Changing tastes and long lockdown the perfect storm for cocaine use
The unique impacts of COVID-19 in our state, and changes in the business model of drugs are some of the reasons why Victoria has overtaken NSW to become the state with the highest proportion of self-reported cocaine use in Australia, as The Age revealed last week.
Victoria has overtaken NSW to become the state with the highest proportion of self-reported cocaine use in Australia.Credit:Shutterstock
But this stat, far from just being an interesting bit of trivia, tells a bigger story: the transformation of how drugs are consumed in modern societies.
It’s a dramatic shift. For a long time, the organised criminal groups who had a stranglehold on drug supply in Victoria were more interested in amphetamines and kept cocaine north of the border.
The criminal underworld has since integrated drugs at the wholesale and retail level, providing access to a cornucopia of illicit drugs, from cannabis to GHB, ice, MDMA and cocaine.
A coca farmer in his field in Colombia, the world’s biggest cocaine producer.Credit:NYT
Just because illicit drugs trade on black markets does not mean they are immune from the invisible hand. Prices are based on the interaction of supply and demand.
First, the supply side: prices in South America (still the global hub of cocaine production) have taken a battering as COVID-enforced border closures have left cartels unable to effectively move product overseas and coca farmers high and dry following a record crop in 2019.
Even before COVID-19, it was possible to purchase a kilogram of cocaine in Colombia for less than $US2000 – about a hundredth of the price in Sydney and Melbourne. Greed aside, you can retire young from one big import and, as the ready availability of cocaine confirms, most people don’t get caught.
Demand for cocaine in Victoria has been influenced by various factors including the unique impacts of COVID-19 in our state, plus a fundamental and ongoing transformation in the business model of drugs brought on by changing technology and consumer tastes.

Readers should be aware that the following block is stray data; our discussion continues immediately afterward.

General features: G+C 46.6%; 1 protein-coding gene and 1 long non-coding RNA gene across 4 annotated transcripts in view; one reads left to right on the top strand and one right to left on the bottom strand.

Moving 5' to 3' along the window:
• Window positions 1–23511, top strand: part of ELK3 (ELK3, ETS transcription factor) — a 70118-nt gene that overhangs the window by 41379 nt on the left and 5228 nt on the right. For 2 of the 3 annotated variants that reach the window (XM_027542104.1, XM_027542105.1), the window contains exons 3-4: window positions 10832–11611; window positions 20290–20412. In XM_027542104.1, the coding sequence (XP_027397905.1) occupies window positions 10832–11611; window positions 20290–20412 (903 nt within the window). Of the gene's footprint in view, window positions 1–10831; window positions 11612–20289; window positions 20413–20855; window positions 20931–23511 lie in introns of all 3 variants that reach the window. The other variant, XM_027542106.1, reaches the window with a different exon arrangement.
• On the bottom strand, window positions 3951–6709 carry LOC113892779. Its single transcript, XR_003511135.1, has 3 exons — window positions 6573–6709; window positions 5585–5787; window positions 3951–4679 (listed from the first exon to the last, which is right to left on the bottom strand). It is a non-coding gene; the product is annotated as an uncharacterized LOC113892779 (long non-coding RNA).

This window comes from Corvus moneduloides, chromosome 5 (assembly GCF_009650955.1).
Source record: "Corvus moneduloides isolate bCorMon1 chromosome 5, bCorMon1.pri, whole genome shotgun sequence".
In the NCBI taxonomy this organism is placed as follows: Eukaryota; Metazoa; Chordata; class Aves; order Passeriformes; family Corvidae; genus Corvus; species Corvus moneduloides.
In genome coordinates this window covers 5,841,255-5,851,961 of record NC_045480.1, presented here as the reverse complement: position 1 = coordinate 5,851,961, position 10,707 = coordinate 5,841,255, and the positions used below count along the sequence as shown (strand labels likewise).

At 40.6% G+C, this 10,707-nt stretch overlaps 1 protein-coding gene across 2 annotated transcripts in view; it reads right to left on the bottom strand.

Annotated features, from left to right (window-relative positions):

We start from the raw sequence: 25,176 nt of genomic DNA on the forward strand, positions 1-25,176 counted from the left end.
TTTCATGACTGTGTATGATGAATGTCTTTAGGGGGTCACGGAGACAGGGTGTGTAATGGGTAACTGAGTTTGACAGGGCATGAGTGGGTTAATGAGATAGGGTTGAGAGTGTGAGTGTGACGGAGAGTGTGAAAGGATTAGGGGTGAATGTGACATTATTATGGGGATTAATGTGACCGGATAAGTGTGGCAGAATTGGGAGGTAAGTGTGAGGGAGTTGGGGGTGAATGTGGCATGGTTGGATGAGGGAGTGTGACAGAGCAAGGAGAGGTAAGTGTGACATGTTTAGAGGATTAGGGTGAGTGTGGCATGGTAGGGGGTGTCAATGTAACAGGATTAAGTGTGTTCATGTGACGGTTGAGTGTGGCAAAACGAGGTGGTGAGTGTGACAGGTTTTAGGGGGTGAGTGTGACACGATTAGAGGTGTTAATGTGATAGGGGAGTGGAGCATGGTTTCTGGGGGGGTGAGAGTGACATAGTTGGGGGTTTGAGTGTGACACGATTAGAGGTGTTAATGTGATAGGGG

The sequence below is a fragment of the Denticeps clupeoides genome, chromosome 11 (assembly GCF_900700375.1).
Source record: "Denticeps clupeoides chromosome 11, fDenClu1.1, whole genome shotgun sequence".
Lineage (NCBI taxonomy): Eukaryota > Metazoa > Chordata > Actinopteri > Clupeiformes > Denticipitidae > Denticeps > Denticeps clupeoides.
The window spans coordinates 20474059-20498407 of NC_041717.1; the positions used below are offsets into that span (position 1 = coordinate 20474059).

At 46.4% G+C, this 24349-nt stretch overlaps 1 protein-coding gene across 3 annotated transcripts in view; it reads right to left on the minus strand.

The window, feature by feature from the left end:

For the average recreational drug user in the Western world, the experience of buying drugs is virtually indistinguishable from Uber Eats. Find your dealer (although some lurk on encrypted networks and the infamous ‘dark web’, many more or less openly spruik their wares on Facebook and Instagram), pick your poison and you can literally get it delivered to your door. We’ve been conditioned to ignore young men making deliveries in brown bags to apartments, so why would we suddenly notice if they were delivering cocaine rather than a pad thai?
In Melbourne, many of us experienced a very strange set of circumstances in 2020.Credit:Scott McNaughton
Cocaine is by no means a cheap drug here. But we are getting richer. And, in Melbourne, the many thousands of us who work in front of a computer experienced a very strange set of circumstances in 2020: we were stuck at home, bored, but our incomes were unaffected. In fact, many of us were able to save more money in 2020 than in any previous year. We were bored, trapped at home, cashed-up, and had a great desire to blow off steam.
Perhaps we shouldn’t be surprised so many of us chose cocaine. Cocaine use does not attract nearly the same stigma as the use of heroin and ice. Where they are dark and depressing, cocaine is often seen a fun and glamorous drug.
That disparity in reputation is seen in a disparity of demographics.
Overdoses of other illicit drugs are generally quite evenly distributed across the socioeconomic spectrum. Not so with cocaine. Fully one-third of all overdose deaths involving cocaine in Australia are suffered by people who belong to the top quintile. (If you are reading this, you are probably in that same quintile.)
Overdoses of other illicit drugs are generally quite evenly distributed across the socioeconomic spectrum.Credit:James Davies
The actual profile of overdose deaths in Australia is very diverse. It’s people we sit next to on public transport, who serve us at the bank, sit in boardrooms, build our homes or stack shelves in our supermarkets. Most overdoses happen at home – in our cities, suburbs and country towns.
Cocaine, it’s true, does not carry the same overdose risks as heroin.
But the risks are still very real. According to Australia’s Annual Overdose Report, released by Penington Institute every year, overdose deaths involving cocaine tripled from 19 in 2007 to 64 in 2018. Perhaps these are still small numbers. But we only have overdose data up to 2018. If the current relationship between volume of use and overdose continues to hold, we would expect that number to rise in future editions of the Annual Overdose Report.
In 2018, 355 Victorians died of drug overdoses – close to one every day.
More Australians die of overdoses than on our roads.
Reports of increasing cocaine use paint a picture of a changing society and a state affected by COVID-19 like perhaps nowhere else on Earth.
But it should also concern us. And it should spur us to become more drug-literate. We need to build community knowledge, resilience and understanding of why people use drugs and how we can better manage community-wide risk.
John Ryan is CEO of Penington Institute.
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